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dc.contributor.authorCelaya, Adelaida M.-
dc.contributor.authorMurillo-Cuesta, Silvia-
dc.contributor.authorRodriguez-de la Rosa, Lourdes-
dc.contributor.authorPulido, Sara-
dc.contributor.authorVarela-Nieto, Isabel-
dc.identifier.citationMouseAGE Annual Meeting (2016)-
dc.descriptionResumen del póster presentado al MouseAGE Annual Meeting: "Preclinical interventions in ageing, frailty and multimorbidity", celebrado en Madrid (España) del 12 al 13 de abril de 2016.-
dc.description.abstractAccording to the World Health Organization, one third of the population over 65 years old suffers from age-related hearing loss, also known as presbycusis, making it the second most common cause of disability in older people. IGF-1 is a neurotrophic factor fundamental for the regulation of cochlear development, growth and differentiation. Homozygous mutations in its encoding gene cause syndromic congenital neurosensorial deafness in mice and men. Patients with heterozygous IGF1 or IGF1R mutations do not present a clear hearing phenotype, but low levels of IGF-1 are associated with hearing loss and presbyacusis in related human syndromes (Varela-Nieto et al., 2013). Circulating IGF-1 levels decrease physiologically during mammalian aging, and this reduction has been related to human cognitive decline and neurodegeneration. Still the relationship between presbycusis and IGF-1 age-regulated levels has not been studied in depth. During the first year of life Igf1+/- mice suffered significant age-related hearing loss. Auditory thresholds and peak I latencies were measured by ABR and they increased with ageing alongside the decrease in the circulating levels of IGF-1. From the age of 6 months, Igf1+/- mice showed higher hearing thresholds and susceptibility to environmental stressors like noise when compared to wild type mice. Cochleae of Igf1+/- mice were studied by a combination of RT-qPCR and immunohistochemistry. Inflammatory pathways were further studied by using RNA arrays. IGF-1 partial deficit caused a chronic pro-inflammatory state in the cochlea. In turn, there is an exacerbated response to damage with increased IL6 levels, Iba1+ cellular infiltration and apoptotic cell death. In summary, genetic mouse models of human IGF-1 deficiency are a valuable tool to study the molecular bases of progressive hearing loss.-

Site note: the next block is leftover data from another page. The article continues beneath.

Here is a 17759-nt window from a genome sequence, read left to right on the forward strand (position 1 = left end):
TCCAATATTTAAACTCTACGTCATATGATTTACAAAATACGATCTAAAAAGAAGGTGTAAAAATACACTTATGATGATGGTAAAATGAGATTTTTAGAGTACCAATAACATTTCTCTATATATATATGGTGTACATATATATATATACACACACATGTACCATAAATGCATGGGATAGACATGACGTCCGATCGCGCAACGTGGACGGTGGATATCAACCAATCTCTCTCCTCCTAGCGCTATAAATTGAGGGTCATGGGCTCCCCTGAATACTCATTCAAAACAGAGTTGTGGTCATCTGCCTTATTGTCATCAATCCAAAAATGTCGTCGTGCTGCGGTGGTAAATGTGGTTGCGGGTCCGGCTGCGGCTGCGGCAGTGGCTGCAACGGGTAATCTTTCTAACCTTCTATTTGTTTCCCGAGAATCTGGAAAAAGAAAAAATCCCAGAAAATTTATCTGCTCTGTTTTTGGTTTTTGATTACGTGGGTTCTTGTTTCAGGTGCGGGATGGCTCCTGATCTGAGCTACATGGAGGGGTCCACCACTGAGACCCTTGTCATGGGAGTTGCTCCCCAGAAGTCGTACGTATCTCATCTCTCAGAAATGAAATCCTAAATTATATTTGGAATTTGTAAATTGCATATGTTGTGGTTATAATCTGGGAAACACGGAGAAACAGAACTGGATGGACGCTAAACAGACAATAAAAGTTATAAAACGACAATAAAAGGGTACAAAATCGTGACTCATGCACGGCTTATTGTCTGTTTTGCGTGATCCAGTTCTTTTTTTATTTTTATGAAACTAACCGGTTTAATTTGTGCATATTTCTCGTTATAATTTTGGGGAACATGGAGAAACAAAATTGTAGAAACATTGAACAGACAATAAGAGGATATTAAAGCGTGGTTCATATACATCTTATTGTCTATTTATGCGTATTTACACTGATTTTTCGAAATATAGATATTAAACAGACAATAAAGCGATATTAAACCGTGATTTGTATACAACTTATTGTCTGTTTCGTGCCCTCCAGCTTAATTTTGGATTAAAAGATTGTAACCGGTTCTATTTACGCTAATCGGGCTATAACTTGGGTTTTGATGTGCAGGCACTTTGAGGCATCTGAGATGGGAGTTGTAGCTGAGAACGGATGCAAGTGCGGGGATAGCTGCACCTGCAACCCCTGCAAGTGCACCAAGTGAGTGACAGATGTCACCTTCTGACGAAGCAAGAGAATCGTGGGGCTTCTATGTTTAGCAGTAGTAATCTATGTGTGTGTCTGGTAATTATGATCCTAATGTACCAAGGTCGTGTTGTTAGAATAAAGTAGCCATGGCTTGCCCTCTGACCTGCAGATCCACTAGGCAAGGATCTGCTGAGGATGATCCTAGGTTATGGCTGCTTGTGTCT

dc.description.sponsorshipThis work was supported by EU FP7-PEOPLE TARGEAR (www.targear.eu) and Spanish SAF2014-53979-R. SP holds a Spanish FPI fellowship.-
dc.titleThe role of insulin-like growth factor 1 (IGF-1) deficiency in the progression of age-related hearing loss-
dc.description.versionPeer Reviewed-
dc.contributor.funderMinisterio de Economía y Competitividad (España)-
dc.contributor.funderEuropean Commission-
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